There are no morals in politics; there is only expedience. A scoundrel may be of use to us just because he is a scoundrel. — Vladimir Lenin

Stories from History

Edited by: John Lang
Publisher: E.C & T.C. Jack
Dates: 1910–1912
Authors: J.H. Kelman, Mary Macgregor, Lena Dalkeith,
Ethel Lemon, Hilda Skae

The Publisher of the Marshall and Macgregor series of classical history texts for middle school students, followed up their success with a similar series, intended for elementary school students. The Stories from History series, in common with the Children Heroes series from the same publisher, is a very small, nicely illustrated book, that can be easily read by an elementary school student.

Instead of attempting to tell the entire history of each country in such a short book, the authors selected between six and ten especially famous stories to tell with enough detail to be of interest. By carefully selecting their stories, the each writer manages to get across the most important events and characters of their subject civilization, and makes them appealing even for young children. The books are so short they can be read in only a few hours by an older elementary school student, or read aloud to a younger one.

Stories from the Crusades   by Janet Kelman   32 credits
This book brings the Crusades to life by telling the stories of its most famous heroes. It tells the story of how Peter the Hermit leads the first crusade; how three kings of Europe, including King Richard the Lionhearted of England, King Philip of France, and the Emperor Frederick of Germany, join efforts in the third crusade; and how King Louis of France launches the last crusade and is ultimately martyred.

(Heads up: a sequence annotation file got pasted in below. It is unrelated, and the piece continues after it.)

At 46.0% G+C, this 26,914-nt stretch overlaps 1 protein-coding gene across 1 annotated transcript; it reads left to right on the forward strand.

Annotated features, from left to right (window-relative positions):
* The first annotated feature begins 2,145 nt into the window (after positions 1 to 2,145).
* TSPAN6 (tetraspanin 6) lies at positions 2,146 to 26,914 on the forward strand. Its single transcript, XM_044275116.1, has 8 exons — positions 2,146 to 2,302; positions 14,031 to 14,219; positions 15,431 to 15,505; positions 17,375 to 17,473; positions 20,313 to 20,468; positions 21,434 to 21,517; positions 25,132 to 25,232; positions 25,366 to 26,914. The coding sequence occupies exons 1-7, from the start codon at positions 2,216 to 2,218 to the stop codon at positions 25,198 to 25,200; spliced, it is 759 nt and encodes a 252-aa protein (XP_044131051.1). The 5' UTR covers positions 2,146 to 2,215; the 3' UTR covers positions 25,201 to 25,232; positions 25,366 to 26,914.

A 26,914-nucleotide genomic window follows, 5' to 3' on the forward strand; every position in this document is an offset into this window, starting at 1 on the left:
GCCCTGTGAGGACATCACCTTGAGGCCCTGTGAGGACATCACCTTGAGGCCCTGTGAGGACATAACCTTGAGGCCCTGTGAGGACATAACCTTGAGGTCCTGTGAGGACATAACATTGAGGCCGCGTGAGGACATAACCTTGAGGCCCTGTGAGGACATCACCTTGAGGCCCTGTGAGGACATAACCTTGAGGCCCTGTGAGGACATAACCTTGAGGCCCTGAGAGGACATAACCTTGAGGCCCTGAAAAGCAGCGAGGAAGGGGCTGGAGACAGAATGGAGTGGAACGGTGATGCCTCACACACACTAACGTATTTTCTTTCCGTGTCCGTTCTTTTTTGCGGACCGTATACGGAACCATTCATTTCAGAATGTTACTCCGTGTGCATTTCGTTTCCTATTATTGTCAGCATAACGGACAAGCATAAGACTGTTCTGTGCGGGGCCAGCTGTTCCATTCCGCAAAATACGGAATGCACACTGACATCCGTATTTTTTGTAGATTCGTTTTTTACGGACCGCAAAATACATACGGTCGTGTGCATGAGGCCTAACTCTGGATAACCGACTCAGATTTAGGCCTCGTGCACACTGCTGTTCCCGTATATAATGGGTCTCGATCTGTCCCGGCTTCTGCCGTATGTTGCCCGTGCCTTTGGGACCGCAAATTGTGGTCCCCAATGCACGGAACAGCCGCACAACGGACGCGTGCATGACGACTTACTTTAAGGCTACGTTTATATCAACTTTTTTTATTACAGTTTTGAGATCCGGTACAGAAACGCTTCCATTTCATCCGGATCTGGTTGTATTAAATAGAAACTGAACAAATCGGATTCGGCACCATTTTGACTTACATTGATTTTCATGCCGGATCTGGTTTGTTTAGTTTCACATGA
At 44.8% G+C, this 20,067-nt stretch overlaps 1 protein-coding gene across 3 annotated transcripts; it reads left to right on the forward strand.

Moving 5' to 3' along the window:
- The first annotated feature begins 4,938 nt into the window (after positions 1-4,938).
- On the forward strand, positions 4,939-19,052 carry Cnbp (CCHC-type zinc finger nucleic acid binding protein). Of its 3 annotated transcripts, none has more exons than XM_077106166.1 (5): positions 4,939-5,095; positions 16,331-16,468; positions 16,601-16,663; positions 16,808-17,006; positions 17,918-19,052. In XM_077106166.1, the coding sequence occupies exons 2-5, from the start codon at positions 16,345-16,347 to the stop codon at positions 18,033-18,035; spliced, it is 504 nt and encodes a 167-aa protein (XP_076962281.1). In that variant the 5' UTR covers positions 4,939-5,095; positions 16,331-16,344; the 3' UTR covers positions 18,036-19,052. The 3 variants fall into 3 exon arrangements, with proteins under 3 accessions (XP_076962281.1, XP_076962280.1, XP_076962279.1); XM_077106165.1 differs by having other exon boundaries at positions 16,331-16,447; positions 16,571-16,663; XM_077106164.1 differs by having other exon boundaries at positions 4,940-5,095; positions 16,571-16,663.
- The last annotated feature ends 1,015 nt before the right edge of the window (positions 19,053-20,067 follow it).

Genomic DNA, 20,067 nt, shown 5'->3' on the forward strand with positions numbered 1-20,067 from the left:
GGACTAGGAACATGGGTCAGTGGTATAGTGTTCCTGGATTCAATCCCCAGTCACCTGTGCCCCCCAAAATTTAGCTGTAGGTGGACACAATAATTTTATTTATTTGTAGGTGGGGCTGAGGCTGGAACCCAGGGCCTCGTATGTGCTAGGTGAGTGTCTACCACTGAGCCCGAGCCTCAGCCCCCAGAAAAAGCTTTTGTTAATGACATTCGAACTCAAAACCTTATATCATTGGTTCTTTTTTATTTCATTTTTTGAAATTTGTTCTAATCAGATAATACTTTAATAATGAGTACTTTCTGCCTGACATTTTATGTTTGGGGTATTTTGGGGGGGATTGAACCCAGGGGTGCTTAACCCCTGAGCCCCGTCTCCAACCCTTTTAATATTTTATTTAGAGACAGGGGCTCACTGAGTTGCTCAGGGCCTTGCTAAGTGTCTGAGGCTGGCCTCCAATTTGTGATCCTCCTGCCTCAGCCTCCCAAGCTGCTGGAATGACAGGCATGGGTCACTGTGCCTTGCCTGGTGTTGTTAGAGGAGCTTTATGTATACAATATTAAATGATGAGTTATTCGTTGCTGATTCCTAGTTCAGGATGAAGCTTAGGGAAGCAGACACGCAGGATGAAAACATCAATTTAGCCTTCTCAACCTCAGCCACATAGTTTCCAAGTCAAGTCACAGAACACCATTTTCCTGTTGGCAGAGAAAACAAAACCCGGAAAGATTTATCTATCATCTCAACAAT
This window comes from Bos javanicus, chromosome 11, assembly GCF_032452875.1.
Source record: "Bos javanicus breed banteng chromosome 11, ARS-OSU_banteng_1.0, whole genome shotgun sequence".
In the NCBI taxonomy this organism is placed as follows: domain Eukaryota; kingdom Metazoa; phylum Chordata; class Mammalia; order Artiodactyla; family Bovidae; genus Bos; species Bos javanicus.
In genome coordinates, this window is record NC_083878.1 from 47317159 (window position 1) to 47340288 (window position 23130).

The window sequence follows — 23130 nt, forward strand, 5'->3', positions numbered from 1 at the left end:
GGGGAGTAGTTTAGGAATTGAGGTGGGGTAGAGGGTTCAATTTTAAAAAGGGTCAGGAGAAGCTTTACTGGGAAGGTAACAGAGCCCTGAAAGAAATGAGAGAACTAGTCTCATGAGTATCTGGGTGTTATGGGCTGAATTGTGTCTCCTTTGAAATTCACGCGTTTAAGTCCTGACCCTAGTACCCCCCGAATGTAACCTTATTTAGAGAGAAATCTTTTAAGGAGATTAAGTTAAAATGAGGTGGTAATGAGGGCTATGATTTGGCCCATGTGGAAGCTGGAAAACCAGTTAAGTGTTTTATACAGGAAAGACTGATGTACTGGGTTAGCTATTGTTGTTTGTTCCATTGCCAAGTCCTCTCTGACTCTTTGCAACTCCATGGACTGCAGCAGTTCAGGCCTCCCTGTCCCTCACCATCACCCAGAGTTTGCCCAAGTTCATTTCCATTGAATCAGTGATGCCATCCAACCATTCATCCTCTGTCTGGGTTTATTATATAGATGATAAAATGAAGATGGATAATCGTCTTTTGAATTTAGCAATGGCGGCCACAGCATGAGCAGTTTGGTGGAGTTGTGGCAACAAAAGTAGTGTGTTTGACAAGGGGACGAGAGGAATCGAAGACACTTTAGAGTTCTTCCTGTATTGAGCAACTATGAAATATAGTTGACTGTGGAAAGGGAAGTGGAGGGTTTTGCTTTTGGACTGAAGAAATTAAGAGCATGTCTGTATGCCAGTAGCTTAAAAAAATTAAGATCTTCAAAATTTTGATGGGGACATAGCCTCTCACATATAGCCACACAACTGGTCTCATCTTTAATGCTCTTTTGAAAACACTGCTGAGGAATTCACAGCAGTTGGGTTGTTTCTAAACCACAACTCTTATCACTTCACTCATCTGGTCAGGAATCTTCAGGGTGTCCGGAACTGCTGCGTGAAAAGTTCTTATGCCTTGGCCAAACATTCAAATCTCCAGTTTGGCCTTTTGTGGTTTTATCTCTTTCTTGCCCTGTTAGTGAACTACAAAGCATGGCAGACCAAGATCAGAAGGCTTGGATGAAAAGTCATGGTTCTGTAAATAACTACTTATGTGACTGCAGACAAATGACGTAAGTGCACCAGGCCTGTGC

Stories of the Vikings   by Mary Macgregor   44 credits
This book gives a brief history of the early kings of Norway, starting with Harald Fairhair (c. 860) , who first brought dozens of separate Viking kingdoms under a single rule, to the conversion of Norway from a Pagan to a Christian kingdom, under Olaf Trygveson (c. 1015). The explorations of Leif Erikson and his family are also covered.

Stories from Roman History   by Lena Dalkeith   40 credits
This children's book was written as a first introduction to Roman history for elementary students. It is too short to introduce Roman history in a comprehensive manner, but instead recounts stories about some of the most famous heroes of Republic Rome. Subjects include Horatius and Coriolanus, heroes of the early Republic; Hannibal, Fabius Cunctator, and Scipio Africanus, military leaders of the Punic Wars; and Pompey and Julius Caesar, protagonists of the Caesarean Civil War, which brought the republic to an end.

Stories from French History   by Lena Dalkeith   37 credits
This beautifully illustrated book tells seven of the most picturesque stories from the history of France. They include the story of Clovis and his Queen Clotilda, Charlemagne, Saint Louis the Crusader, Joan of Arc, the Huguenots and the St. Bartholomew's Day massacre, the French Revolution and Marie Antoinette, and Napoleon Bonaparte.

Stories from Greek History   by Ethelwyn Lemon   36 credits
In this short, but beautifully told book, only six of the many inspiring stories from Geek History could be told. They include the story of Solon, the law-giver of Athens, Themistocles and the battle of Salamis, Pelopidas and Epaminondas and the Boeotian Wars, Timoloen and the liberation of Sicily, Demosthenes, the orator of Athens, and Alexander the Great.

Stories from English History   by Hilda Skae   41 credits
This book recounts six stories from early English history, written for grammar school students, beginning with the Celtic hero Caradoc and ending with Sir Francis Drake. Other tales include the story of Augustine of Kent and the conversion of the Saxons to Christianity, William the Conqueror and the Battle of Hastings, King John and the murder of his rival Prince Arthur, and the story of the Black Prince at Crecy and Poitiers.